Because the decision about whether—and when—to move your office is so critical, it pays to plan carefully.
Boise, ID (PRWEB) July 15, 2010
Businesses move for all kinds of reasons. Maybe they need more office space, an updated image, or a better location. They might be launching a technology startup or moving up from a home office. Perhaps things haven’t worked well with the current landlord or property management firm and it’s time for a change.
Whatever the reason, it had better be compelling because an office move is a complex process. And, according to Karen Warner, author of Move Your Office, the cost of leasing office space is one of a company’s biggest expenses; second only to salaries and wages. Because the decision about whether—and when—to move your office is so critical, it pays to plan carefully and ask the right questions before getting started.
Is an office relocation necessary?
What’s making you consider an office move, and are there options for resolving those issues without moving? If you have outgrown your existing space or you need to downsize, your current landlord might be able to accommodate your new requirements. Or perhaps your existing office space could be renovated or reconfigured to be more efficient.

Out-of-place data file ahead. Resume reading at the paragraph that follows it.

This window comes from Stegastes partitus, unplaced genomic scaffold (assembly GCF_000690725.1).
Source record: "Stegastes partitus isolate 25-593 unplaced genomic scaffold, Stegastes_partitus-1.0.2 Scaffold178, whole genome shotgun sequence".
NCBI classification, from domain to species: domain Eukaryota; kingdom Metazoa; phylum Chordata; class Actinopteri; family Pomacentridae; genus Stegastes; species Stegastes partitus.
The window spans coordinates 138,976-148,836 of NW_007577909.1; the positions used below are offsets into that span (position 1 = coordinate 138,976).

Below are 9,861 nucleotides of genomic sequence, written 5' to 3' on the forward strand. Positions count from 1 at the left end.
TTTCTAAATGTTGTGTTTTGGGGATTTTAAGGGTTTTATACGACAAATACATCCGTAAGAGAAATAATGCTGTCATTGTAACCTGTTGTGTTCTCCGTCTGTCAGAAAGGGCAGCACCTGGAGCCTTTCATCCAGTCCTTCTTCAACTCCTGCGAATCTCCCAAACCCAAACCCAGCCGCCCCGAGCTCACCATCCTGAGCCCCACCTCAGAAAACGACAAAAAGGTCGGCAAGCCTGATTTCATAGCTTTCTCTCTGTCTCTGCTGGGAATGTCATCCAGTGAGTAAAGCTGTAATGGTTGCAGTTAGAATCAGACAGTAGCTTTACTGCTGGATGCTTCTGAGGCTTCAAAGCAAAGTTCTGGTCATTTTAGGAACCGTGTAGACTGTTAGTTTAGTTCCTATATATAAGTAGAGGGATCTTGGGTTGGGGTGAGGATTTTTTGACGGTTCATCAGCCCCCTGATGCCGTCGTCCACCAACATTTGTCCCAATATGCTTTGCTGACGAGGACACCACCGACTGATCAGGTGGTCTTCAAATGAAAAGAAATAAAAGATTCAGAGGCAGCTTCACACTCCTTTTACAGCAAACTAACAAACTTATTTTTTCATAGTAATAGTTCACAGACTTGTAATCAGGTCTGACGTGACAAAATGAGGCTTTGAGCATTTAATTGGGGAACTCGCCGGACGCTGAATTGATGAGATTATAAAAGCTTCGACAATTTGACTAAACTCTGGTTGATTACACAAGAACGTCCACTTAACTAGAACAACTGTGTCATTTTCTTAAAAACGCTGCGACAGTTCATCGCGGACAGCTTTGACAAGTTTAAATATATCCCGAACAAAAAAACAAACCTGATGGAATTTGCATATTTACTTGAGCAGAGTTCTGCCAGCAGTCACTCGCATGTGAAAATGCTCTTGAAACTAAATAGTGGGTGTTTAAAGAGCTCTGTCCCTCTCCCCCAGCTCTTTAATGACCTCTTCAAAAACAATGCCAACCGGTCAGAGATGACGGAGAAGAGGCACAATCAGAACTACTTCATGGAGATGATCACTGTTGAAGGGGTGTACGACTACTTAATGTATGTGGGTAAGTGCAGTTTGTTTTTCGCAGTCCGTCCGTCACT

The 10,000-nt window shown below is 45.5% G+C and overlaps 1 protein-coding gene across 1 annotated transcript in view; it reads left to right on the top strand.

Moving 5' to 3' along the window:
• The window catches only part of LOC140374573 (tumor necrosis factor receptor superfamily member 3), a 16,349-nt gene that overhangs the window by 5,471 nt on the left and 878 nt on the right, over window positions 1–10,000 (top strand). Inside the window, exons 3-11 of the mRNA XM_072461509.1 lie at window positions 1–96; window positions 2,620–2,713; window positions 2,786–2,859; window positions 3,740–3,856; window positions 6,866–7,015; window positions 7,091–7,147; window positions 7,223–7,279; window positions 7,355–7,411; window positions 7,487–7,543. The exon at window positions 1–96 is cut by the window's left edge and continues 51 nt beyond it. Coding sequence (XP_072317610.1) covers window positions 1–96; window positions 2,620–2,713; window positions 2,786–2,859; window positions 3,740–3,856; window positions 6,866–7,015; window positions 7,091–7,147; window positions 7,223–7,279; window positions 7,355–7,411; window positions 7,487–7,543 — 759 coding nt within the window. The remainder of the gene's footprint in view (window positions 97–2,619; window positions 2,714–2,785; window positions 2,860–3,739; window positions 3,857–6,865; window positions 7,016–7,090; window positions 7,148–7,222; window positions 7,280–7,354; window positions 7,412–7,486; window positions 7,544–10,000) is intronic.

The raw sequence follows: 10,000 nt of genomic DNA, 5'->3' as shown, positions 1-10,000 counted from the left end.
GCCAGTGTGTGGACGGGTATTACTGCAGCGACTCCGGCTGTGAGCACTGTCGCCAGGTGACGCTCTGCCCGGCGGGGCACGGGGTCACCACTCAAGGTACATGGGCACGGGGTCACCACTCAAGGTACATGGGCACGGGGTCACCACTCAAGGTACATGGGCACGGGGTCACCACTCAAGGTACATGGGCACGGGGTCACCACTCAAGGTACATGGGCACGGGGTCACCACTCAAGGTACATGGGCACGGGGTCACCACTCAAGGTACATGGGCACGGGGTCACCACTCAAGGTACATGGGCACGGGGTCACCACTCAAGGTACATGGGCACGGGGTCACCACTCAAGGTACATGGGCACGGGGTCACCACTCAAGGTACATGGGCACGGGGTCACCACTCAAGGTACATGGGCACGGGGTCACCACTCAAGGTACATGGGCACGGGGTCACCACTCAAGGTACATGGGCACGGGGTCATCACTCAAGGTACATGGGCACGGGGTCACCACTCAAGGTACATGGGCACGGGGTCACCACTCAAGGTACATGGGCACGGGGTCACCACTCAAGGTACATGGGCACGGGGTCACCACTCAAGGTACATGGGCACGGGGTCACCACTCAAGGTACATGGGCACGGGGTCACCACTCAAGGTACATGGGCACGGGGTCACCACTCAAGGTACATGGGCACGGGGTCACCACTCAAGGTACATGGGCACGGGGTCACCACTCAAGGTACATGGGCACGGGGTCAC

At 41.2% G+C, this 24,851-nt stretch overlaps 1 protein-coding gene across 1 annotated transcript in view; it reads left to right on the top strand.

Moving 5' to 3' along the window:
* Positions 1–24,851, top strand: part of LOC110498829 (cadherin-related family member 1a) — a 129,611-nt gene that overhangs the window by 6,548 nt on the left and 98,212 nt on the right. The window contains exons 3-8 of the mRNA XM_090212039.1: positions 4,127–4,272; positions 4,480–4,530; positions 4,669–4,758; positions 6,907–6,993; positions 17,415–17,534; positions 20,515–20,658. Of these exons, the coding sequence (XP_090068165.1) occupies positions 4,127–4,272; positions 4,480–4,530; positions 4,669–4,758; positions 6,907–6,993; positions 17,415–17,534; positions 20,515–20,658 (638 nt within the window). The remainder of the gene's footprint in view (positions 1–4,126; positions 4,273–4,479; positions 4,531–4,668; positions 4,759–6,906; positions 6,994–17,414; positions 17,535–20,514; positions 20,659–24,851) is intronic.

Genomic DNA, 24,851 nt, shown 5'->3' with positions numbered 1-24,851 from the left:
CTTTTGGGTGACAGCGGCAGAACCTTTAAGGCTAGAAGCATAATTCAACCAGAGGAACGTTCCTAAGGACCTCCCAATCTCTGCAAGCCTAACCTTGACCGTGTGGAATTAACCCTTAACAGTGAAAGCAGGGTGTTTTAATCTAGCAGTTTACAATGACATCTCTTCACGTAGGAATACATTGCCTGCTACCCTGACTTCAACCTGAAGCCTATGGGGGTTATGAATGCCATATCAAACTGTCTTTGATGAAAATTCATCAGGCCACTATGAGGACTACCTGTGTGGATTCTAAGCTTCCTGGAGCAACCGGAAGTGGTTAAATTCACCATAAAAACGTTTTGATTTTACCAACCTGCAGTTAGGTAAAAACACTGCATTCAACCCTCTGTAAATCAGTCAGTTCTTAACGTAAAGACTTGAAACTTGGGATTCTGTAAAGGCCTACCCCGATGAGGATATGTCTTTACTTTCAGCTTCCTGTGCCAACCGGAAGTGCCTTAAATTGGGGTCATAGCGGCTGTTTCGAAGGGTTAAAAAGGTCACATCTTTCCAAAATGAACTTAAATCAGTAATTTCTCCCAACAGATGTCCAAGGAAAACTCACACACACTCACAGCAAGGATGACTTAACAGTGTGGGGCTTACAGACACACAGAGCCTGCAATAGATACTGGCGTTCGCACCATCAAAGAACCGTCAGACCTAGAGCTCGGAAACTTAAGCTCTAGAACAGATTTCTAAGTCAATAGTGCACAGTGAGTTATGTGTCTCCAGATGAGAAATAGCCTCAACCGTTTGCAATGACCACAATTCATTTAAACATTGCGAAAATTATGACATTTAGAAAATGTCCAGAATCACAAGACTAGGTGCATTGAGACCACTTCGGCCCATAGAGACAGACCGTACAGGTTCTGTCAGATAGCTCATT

If you need to enhance your office’s image, would a facelift work at your current address? Investigate options for remodeling, updated signage, or even redecorating your current office space with upscale colors and furnishings.
Would a new office location be better for business?
A better location in your metropolitan area could bring you closer to your customer base or even attract new business. First impressions count, and the neighborhood makes an impression on every visitor before they even see your office. Even if the location doesn’t impact your type of business, it can impact your bottom line—office space rental rates can vary widely in different parts of town. Also, the right location with the right amenities can help attract and retain key employees.
10 Tips for a Successful Office Move
If an office relocation is in your company’s best interest, follow these 10 steps for a successful office move.
Work with a pro. Always engage a commercial real estate broker to represent you in your search for office space and to help you manage the entire office relocation. Enlisting the services of the right commercial real estate professional can save time and money throughout and even long after the office relocation process. A broker can provide invaluable information about the local market and help negotiate the most favorable lease terms. Seasoned real estate professionals will also be aware of opportunities not advertised to the public.
Give it time. Most businesses spend six months to a year to find the right location, negotiate the lease terms, set up the office relocation logistics, and get moved in.
Nominate a moving committee. Form a team of employees at the outset to coordinate the office relocation process and help keep track of all the details.